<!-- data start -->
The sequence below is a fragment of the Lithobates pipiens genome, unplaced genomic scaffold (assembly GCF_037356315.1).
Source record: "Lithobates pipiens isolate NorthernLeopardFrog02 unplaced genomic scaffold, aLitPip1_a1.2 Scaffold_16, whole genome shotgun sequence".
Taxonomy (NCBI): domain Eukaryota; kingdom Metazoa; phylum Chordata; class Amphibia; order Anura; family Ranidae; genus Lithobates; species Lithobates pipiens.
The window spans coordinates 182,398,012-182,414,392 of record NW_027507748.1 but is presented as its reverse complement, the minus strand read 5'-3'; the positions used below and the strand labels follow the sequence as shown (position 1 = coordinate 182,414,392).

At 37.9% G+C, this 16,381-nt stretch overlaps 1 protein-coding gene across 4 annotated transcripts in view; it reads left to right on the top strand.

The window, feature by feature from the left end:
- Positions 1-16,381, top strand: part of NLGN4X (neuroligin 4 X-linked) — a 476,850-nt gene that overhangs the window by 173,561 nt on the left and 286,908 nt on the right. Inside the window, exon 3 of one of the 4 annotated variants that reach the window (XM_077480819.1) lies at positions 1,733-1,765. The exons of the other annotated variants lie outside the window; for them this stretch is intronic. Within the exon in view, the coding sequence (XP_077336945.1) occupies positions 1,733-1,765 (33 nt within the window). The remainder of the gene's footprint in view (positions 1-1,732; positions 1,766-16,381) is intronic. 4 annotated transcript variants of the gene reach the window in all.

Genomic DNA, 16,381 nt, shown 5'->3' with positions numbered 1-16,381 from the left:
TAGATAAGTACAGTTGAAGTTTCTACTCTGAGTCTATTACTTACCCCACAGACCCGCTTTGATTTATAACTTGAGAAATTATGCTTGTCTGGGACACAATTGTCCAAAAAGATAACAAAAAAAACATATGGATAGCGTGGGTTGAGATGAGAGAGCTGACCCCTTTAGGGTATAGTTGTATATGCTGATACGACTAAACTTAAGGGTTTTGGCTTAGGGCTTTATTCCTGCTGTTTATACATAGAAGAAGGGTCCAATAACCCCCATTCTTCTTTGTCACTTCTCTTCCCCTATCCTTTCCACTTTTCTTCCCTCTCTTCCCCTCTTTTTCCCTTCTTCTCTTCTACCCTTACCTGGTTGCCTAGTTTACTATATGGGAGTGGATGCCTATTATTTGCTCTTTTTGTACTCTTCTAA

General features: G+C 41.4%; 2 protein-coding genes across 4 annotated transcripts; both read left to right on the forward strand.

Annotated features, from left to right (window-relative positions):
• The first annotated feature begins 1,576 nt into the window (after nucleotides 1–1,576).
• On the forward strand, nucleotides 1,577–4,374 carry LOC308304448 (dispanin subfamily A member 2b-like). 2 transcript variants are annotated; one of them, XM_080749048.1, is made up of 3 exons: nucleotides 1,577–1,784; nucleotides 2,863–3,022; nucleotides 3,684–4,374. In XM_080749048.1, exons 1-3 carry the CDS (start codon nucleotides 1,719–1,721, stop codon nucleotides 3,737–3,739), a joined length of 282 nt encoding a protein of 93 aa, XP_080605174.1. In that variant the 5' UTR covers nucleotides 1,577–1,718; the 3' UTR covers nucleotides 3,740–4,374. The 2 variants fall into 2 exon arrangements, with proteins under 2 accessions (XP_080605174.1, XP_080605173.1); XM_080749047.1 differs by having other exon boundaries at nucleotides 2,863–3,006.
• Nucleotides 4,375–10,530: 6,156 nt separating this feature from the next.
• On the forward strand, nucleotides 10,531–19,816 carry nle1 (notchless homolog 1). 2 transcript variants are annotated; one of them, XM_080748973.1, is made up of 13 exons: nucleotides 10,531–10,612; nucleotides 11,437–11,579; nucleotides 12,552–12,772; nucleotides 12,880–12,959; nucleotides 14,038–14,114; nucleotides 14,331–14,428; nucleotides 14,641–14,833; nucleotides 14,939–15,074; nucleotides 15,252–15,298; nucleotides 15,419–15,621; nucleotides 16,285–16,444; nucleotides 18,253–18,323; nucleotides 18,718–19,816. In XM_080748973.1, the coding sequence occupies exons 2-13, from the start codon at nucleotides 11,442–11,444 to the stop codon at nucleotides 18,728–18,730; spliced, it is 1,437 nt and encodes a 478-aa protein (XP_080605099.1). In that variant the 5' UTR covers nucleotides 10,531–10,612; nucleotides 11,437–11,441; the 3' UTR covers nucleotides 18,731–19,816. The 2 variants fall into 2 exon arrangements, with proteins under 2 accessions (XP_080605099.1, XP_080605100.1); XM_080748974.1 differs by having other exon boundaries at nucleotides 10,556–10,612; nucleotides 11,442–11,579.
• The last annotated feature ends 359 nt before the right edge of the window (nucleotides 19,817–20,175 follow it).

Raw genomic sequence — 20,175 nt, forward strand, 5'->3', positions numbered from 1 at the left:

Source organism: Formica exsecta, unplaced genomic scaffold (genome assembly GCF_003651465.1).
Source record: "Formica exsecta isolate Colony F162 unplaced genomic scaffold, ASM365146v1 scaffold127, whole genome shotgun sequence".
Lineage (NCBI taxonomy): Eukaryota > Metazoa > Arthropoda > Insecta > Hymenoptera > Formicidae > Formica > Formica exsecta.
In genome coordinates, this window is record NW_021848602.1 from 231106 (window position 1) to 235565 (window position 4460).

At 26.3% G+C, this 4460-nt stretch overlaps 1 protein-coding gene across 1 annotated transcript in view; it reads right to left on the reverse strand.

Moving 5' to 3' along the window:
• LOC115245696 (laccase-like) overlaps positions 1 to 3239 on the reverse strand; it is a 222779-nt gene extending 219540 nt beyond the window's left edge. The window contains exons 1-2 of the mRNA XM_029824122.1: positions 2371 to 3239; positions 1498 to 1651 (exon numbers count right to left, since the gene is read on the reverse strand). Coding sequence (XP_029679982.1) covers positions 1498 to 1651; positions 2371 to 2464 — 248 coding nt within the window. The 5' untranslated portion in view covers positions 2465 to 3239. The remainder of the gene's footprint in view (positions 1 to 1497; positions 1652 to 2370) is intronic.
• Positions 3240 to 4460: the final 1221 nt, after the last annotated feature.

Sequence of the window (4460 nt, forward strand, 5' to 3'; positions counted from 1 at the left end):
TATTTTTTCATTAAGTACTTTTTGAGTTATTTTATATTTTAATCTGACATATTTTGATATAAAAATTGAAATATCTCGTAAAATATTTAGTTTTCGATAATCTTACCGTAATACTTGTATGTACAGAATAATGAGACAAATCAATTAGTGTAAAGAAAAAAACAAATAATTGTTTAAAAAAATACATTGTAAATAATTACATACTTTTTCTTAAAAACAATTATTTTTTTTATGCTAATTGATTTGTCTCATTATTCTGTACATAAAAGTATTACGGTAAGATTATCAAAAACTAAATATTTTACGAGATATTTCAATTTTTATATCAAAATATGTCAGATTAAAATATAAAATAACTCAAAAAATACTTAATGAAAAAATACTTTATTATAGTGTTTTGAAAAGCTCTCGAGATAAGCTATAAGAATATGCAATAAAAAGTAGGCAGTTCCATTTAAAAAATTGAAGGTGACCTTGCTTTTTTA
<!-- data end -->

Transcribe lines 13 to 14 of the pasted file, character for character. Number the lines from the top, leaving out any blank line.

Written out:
• On the forward strand, nucleotides 1,577–4,374 carry LOC308304448 (dispanin subfamily A member 2b-like). 2 transcript variants are annotated; one of them, XM_080749048.1, is made up of 3 exons: nucleotides 1,577–1,784; nucleotides 2,863–3,022; nucleotides 3,684–4,374. In XM_080749048.1, exons 1-3 carry the CDS (start codon nucleotides 1,719–1,721, stop codon nucleotides 3,737–3,739), a joined length of 282 nt encoding a protein of 93 aa, XP_080605174.1. In that variant the 5' UTR covers nucleotides 1,577–1,718; the 3' UTR covers nucleotides 3,740–4,374. The 2 variants fall into 2 exon arrangements, with proteins under 2 accessions (XP_080605174.1, XP_080605173.1); XM_080749047.1 differs by having other exon boundaries at nucleotides 2,863–3,006.
• Nucleotides 4,375–10,530: 6,156 nt separating this feature from the next.